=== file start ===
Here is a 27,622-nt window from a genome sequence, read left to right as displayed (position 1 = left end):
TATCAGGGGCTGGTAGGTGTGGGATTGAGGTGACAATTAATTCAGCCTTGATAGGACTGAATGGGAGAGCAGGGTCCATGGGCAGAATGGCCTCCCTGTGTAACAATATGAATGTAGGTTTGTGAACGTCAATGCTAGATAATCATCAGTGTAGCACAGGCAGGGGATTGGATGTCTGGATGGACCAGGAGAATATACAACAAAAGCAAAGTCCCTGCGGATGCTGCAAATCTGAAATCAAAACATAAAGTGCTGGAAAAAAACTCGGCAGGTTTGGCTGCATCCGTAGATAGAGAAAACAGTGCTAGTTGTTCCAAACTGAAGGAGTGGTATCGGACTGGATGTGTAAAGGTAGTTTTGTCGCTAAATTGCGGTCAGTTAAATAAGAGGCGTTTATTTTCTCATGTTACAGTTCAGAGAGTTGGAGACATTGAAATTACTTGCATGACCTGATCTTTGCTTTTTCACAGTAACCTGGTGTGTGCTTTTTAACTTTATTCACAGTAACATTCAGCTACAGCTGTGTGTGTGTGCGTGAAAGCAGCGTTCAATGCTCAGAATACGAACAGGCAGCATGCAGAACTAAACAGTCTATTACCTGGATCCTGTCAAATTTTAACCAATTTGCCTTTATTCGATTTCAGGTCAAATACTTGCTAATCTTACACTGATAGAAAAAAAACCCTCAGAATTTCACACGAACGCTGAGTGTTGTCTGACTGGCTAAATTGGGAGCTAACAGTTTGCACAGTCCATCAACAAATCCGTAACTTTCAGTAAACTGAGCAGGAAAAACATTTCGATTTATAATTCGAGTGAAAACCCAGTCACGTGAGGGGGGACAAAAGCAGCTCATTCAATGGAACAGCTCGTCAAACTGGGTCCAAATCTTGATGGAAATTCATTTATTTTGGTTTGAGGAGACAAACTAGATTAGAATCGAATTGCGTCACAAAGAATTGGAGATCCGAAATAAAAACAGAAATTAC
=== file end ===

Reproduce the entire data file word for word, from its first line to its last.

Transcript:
Here is a 27,622-nt window from a genome sequence, read left to right as displayed (position 1 = left end):
TATCAGGGGCTGGTAGGTGTGGGATTGAGGTGACAATTAATTCAGCCTTGATAGGACTGAATGGGAGAGCAGGGTCCATGGGCAGAATGGCCTCCCTGTGTAACAATATGAATGTAGGTTTGTGAACGTCAATGCTAGATAATCATCAGTGTAGCACAGGCAGGGGATTGGATGTCTGGATGGACCAGGAGAATATACAACAAAAGCAAAGTCCCTGCGGATGCTGCAAATCTGAAATCAAAACATAAAGTGCTGGAAAAAAACTCGGCAGGTTTGGCTGCATCCGTAGATAGAGAAAACAGTGCTAGTTGTTCCAAACTGAAGGAGTGGTATCGGACTGGATGTGTAAAGGTAGTTTTGTCGCTAAATTGCGGTCAGTTAAATAAGAGGCGTTTATTTTCTCATGTTACAGTTCAGAGAGTTGGAGACATTGAAATTACTTGCATGACCTGATCTTTGCTTTTTCACAGTAACCTGGTGTGTGCTTTTTAACTTTATTCACAGTAACATTCAGCTACAGCTGTGTGTGTGTGCGTGAAAGCAGCGTTCAATGCTCAGAATACGAACAGGCAGCATGCAGAACTAAACAGTCTATTACCTGGATCCTGTCAAATTTTAACCAATTTGCCTTTATTCGATTTCAGGTCAAATACTTGCTAATCTTACACTGATAGAAAAAAAACCCTCAGAATTTCACACGAACGCTGAGTGTTGTCTGACTGGCTAAATTGGGAGCTAACAGTTTGCACAGTCCATCAACAAATCCGTAACTTTCAGTAAACTGAGCAGGAAAAACATTTCGATTTATAATTCGAGTGAAAACCCAGTCACGTGAGGGGGGACAAAAGCAGCTCATTCAATGGAACAGCTCGTCAAACTGGGTCCAAATCTTGATGGAAATTCATTTATTTTGGTTTGAGGAGACAAACTAGATTAGAATCGAATTGCGTCACAAAGAATTGGAGATCCGAAATAAAAACAGAAATTAC